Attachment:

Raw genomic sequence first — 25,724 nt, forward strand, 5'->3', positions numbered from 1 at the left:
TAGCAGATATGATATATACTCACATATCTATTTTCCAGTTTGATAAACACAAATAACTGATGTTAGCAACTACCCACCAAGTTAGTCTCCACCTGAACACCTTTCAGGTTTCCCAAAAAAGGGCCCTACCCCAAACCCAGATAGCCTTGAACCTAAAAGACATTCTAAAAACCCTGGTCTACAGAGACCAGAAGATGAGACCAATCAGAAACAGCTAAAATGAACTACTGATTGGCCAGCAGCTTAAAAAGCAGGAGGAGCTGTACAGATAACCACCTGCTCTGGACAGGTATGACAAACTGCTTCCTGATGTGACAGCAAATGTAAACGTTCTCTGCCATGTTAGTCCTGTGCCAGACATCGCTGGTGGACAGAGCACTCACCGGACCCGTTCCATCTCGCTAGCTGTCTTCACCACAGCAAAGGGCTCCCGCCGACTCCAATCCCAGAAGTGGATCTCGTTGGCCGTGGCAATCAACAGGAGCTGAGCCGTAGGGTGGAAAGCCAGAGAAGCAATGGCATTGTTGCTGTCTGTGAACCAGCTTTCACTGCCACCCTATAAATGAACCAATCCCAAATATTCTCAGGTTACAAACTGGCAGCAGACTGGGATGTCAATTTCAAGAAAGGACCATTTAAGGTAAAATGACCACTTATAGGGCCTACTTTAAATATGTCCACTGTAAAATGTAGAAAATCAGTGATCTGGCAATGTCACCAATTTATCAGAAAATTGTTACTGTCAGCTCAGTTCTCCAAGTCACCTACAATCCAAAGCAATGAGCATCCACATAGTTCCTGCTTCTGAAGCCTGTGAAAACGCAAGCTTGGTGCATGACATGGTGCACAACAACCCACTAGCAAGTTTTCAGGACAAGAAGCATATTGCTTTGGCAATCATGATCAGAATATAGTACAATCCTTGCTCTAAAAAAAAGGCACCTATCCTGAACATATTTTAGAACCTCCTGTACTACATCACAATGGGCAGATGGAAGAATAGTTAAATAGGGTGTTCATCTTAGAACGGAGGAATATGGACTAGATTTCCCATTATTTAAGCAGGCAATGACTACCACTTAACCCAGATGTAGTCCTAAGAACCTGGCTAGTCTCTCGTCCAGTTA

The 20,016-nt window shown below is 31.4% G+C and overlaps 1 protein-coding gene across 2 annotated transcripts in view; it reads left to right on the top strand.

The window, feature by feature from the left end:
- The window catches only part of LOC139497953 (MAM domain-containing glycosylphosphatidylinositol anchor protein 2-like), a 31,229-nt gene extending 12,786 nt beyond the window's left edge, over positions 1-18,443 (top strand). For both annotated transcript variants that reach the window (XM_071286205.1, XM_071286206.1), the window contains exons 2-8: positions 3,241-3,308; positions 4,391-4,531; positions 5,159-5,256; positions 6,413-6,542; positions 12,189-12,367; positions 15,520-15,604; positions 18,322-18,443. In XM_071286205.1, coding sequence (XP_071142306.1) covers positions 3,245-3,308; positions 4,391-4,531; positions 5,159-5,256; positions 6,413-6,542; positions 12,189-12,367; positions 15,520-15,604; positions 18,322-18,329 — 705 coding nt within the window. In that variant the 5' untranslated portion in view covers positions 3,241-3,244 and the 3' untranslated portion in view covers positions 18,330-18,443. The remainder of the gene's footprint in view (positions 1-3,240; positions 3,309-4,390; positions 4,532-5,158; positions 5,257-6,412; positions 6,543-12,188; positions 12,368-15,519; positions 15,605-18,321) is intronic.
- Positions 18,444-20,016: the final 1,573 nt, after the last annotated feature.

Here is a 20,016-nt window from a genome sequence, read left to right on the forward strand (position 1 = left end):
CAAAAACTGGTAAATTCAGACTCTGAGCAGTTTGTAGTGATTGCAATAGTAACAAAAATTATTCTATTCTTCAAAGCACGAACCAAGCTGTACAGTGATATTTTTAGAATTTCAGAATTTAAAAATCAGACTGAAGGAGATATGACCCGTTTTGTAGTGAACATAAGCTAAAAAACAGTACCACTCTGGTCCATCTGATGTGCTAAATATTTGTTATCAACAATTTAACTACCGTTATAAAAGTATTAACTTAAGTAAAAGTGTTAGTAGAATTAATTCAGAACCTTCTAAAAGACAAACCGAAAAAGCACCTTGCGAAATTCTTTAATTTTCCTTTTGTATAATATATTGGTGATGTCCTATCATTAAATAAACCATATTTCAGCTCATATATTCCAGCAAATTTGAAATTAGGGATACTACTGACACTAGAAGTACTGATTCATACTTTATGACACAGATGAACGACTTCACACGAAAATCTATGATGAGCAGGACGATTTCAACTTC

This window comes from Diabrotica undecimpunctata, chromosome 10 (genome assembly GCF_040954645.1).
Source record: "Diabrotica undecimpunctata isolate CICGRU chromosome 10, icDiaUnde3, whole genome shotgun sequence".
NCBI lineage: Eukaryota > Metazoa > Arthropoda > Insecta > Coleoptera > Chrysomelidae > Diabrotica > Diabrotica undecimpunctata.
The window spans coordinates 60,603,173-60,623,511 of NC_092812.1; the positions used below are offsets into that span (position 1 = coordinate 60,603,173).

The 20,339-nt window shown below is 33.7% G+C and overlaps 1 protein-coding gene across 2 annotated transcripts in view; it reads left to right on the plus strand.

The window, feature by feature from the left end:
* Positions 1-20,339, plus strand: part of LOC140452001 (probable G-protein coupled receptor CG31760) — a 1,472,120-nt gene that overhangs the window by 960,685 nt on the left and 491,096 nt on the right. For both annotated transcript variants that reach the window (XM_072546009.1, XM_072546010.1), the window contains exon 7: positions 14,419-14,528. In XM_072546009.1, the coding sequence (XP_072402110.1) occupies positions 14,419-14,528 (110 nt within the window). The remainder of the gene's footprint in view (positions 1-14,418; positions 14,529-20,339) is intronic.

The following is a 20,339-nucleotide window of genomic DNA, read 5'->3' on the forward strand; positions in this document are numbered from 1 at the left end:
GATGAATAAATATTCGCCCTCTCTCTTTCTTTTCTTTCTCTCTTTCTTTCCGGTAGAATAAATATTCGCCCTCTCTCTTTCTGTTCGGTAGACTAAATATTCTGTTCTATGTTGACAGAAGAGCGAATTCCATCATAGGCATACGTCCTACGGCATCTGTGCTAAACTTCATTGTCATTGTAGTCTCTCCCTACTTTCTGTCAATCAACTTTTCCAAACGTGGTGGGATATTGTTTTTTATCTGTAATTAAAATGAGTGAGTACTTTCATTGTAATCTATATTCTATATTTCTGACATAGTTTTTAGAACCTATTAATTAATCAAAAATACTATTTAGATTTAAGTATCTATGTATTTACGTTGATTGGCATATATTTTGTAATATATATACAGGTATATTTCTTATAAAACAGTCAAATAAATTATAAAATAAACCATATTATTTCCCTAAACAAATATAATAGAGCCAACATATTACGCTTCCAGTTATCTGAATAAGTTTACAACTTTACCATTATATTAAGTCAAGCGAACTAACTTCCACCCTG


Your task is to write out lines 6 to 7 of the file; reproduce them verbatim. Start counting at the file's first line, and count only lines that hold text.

- Positions 18,444-20,016: the final 1,573 nt, after the last annotated feature.

Here is a 20,016-nt window from a genome sequence, read left to right on the forward strand (position 1 = left end):